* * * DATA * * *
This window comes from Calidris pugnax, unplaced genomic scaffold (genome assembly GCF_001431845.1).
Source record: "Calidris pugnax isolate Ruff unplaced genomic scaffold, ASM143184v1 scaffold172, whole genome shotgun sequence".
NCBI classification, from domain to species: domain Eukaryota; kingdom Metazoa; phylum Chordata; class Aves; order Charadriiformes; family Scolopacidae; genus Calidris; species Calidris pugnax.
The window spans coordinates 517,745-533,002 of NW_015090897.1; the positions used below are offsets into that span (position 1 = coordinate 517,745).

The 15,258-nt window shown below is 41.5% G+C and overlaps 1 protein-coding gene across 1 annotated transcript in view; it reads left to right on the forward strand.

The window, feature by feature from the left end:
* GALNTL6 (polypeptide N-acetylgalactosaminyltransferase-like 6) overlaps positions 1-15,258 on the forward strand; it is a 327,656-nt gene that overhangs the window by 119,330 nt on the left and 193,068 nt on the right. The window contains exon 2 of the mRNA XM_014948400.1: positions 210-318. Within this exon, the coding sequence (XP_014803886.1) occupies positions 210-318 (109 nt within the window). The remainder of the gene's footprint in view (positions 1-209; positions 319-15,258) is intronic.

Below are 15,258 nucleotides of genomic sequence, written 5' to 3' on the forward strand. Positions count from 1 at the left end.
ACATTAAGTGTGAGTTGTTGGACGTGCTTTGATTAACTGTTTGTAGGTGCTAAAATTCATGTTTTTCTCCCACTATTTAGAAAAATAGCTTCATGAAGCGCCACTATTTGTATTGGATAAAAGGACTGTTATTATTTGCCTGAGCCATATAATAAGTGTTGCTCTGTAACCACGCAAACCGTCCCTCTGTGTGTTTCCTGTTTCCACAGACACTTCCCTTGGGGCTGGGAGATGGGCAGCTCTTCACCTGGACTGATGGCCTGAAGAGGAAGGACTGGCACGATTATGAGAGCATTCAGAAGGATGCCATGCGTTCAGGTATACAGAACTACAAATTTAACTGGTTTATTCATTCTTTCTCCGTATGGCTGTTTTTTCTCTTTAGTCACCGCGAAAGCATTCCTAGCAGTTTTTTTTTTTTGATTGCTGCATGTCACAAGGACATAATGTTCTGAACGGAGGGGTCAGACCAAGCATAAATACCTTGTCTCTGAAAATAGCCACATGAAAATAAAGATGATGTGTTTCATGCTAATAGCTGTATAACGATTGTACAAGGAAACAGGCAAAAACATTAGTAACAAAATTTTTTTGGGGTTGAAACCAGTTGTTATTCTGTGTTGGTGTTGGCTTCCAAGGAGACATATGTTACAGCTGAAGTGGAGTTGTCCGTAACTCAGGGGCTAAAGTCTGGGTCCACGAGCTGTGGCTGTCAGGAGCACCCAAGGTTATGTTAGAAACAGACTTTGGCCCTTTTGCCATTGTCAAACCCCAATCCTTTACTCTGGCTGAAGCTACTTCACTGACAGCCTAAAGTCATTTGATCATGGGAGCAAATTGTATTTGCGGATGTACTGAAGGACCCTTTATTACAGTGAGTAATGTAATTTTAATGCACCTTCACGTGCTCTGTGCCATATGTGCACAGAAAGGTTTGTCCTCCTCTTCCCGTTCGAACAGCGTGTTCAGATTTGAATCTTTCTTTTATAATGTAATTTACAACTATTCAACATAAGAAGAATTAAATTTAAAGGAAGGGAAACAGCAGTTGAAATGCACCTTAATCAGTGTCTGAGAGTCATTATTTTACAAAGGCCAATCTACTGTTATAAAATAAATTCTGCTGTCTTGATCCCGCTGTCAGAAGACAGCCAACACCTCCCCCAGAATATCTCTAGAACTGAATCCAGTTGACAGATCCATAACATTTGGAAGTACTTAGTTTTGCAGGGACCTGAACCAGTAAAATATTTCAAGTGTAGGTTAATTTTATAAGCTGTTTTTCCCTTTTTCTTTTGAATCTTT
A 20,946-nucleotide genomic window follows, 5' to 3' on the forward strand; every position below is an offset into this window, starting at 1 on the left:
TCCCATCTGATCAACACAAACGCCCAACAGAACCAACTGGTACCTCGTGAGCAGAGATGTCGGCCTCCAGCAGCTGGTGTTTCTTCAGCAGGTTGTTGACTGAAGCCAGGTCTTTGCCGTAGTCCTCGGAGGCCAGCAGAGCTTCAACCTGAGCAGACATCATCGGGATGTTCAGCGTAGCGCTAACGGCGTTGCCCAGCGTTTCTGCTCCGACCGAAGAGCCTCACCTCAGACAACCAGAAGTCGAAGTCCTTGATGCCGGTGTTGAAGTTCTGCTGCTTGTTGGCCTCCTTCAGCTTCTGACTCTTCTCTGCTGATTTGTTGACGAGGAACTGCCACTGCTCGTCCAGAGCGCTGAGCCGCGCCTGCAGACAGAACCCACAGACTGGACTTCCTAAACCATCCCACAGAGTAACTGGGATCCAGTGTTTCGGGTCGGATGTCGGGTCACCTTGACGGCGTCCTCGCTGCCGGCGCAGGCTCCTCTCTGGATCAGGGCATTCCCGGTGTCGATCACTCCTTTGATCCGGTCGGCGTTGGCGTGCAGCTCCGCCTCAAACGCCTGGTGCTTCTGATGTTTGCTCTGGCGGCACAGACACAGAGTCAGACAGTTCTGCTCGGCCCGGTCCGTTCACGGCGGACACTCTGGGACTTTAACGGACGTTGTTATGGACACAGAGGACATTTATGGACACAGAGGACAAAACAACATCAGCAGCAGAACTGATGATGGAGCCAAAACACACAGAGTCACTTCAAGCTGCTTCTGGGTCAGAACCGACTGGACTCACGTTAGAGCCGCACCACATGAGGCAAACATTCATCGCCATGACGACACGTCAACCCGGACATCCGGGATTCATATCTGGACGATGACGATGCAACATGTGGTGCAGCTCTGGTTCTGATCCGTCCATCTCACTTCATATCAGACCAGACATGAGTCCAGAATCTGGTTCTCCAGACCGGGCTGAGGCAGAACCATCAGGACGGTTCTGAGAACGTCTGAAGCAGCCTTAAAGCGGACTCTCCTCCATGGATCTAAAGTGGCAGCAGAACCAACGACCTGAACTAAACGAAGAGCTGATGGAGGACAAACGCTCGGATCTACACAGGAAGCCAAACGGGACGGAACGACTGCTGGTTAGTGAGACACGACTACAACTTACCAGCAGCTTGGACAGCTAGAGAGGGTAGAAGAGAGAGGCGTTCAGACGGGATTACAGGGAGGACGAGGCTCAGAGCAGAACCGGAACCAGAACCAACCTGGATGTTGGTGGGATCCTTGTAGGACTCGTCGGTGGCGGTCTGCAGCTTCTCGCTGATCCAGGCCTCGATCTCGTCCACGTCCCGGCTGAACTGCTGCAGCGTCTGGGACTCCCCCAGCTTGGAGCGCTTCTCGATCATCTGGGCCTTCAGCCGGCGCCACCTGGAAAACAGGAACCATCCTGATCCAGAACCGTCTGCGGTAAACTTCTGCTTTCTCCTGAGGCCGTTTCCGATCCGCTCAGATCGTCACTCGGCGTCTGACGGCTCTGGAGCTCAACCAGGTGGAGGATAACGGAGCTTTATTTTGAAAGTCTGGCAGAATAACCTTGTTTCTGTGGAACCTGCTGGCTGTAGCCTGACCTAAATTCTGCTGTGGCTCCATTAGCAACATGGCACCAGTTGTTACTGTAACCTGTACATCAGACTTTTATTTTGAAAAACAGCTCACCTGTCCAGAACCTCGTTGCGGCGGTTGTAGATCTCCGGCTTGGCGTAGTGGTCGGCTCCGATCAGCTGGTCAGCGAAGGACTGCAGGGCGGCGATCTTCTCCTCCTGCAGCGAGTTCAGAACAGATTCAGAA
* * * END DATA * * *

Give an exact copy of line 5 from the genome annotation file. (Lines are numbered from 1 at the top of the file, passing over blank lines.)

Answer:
The 15,258-nt window shown below is 41.5% G+C and overlaps 1 protein-coding gene across 1 annotated transcript in view; it reads left to right on the forward strand.